For the past twenty-five years, Harry Evans (formally, but rarely, known as Sir Harold Evans) has been based in New York in a succession of high-profile media roles, including publisher of the Random House Trade Division, founding editor of Condé Nast Traveler, best-selling author, and husband of Tina Brown. But before all that, Harry already had made his name as hands-down the best newspaper editor in Britain of his era, mainly at the Sunday Times. Now 81, Evans has written his memoir, covering the full arc of his very full life. His youth and early career take nearly half the book and have an elegance and generosity of style. Harry does everything with verve, and this autobiography is, to use a time-honored encomium, rollicking.
But at the core of the book is also an element of melancholy, not about the time he has spent so productively, but because he believes the courageous spirit of journalism's best features are endangered. He titled his book My Paper Chase: True Stories of Vanished Times, reflecting his sense that myriad pressures are debilitating newspapers without providing the clear path to how they will be adequately replaced. Evans's career always has been characterized by creative optimism. In recent years, he was involved with the Week, the American offshoot of a British weekly that is a well-edited aggregator in print format and that has defied the odds and succeeded in this very troubled period. And, on his next-to-last page, he cites the Daily Beast, Tina Brown's lively Web site, which he mentions in the midst of declaring his hopes for the best of newspaper traditions to be combined with the potential of Web technology.
"The question is not whether internet journalism will be dominant," he writes, "but whether it will maintain the quality of the best print journalism. In the end, it is not the delivery system that counts. It is what it delivers." I'll drink to that.
Yet Harry's most palpable joy in this memoir is for his years at the head the Sunday Times, which in his day was celebrated for investigative, campaigning reporting that uncovered secrets and wrongdoing. This was news-gathering of the very expensive and time-consuming sort that was only possible because of the business commitment of his owners--Sir Roy Thomson and later his son, Kenneth--and their respect for newsroom independence. Evans was editor of the Sunday Times from 1967 to 1981, when he left for a stint at the Times, then just purchased by Rupert Murdoch. Barely more than a year later, he was forced out, a measure of what happens to a strong editor who displeases a willful proprietor.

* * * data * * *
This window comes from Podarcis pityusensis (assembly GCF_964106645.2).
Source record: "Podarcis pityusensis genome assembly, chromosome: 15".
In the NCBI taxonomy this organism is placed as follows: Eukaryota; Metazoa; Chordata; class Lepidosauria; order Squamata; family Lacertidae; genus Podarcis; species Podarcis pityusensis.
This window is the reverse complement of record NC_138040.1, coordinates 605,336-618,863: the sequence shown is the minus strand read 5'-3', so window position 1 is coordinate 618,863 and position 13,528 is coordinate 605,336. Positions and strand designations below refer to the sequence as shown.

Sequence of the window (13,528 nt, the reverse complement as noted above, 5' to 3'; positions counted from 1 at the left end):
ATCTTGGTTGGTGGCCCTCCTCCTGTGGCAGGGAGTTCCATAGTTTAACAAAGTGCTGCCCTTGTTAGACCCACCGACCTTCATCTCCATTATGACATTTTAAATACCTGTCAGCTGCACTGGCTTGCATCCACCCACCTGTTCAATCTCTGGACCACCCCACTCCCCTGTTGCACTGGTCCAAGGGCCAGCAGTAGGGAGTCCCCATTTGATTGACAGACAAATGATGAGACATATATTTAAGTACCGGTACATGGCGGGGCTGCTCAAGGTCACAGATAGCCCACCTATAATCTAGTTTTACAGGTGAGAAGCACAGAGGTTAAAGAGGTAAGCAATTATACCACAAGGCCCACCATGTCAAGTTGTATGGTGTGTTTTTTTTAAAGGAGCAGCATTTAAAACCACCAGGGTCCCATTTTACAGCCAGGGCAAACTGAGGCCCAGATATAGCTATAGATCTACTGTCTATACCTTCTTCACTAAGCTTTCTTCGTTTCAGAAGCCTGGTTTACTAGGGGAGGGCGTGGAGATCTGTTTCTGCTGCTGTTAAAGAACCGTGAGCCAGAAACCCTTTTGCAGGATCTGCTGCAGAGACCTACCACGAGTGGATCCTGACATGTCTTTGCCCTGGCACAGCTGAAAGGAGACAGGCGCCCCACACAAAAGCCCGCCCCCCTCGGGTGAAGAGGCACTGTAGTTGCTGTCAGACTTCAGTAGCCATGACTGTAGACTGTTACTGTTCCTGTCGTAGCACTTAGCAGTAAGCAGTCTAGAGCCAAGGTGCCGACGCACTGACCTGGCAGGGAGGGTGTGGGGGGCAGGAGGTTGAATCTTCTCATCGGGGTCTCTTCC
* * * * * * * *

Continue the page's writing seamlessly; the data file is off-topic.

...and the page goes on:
At the Sunday Times, a signature feature became the Insight team, a task force of reporters who combined extensive detail and forceful writing. One of the most famous of these exposes involved thalidomide, a drug given to pregnant women between 1958 and 1962 to counteract morning sickness and other symptoms. Taken in the first trimester, the drug caused babies to be born with deformed or missing limbs. Evans writes that more than four hundred babies were affected in Britain and as many as 20,000 worldwide. His account of the Sunday Times relentless pursuit of the drug manufacturer and others conniving to limit compensation due the victims is a classic of what that kind of journalism is meant to accomplish. Many of Insight's legendary stories--the case of Harold "Kim" Philby, a Soviet spy who penetrated the highest echelons of British intelligence, for example--were distinctly British in subject matter. For American readers, these are more than good yarns, however, they are scenarios for what should be journalism's calling, written, in its way, as an elegy. The book's epigraph attributed to James Madison in 1822 is "Knowledge will forever govern ignorance and a people who mean to be their own governors must arm themselves with the power which knowledge gives."
Evans' American period is highlighted by his exploits at Random House (where we were colleagues). Among many other publishing adventures, he acquired the multi-million dollar autobiographies of Colin Powell and Marlon Brando and worked closely with these enormous personalities. Powell's book did better. For anyone who thinks book publishing is a sterile and colorless craft, here is evidence that you can come away from the experience of stewarding a major book with stories worth retelling. (Also in this entertaining genre was Another Life: A Memoir of Other People by the former editor-in-chief of Simon & Schuster Michael Korda).
So words well used have always been Harry's forte. But his greatest ardor was for the newspaper, especially the Sunday Times. "I still get a high from the fumes of those Saturdays when a vague idea from the beginning of the week--or an investigation started months back--crystallized into a thriller package of story, headline, photograph and graphic. Or the glorious moments when we got our hands on the first copies of the newspaper, expunging all the raw, urgent untidiness of the passion and fine-tuning in the making of it. How authoritative everything looked! How delicious the smell of the still warm newsprint." In its way, My Paper Chase is a reminiscence of more than a life. It is a tribute to journalism, especially rendered on the printed page.
(Photo: Little, Brown Book Group)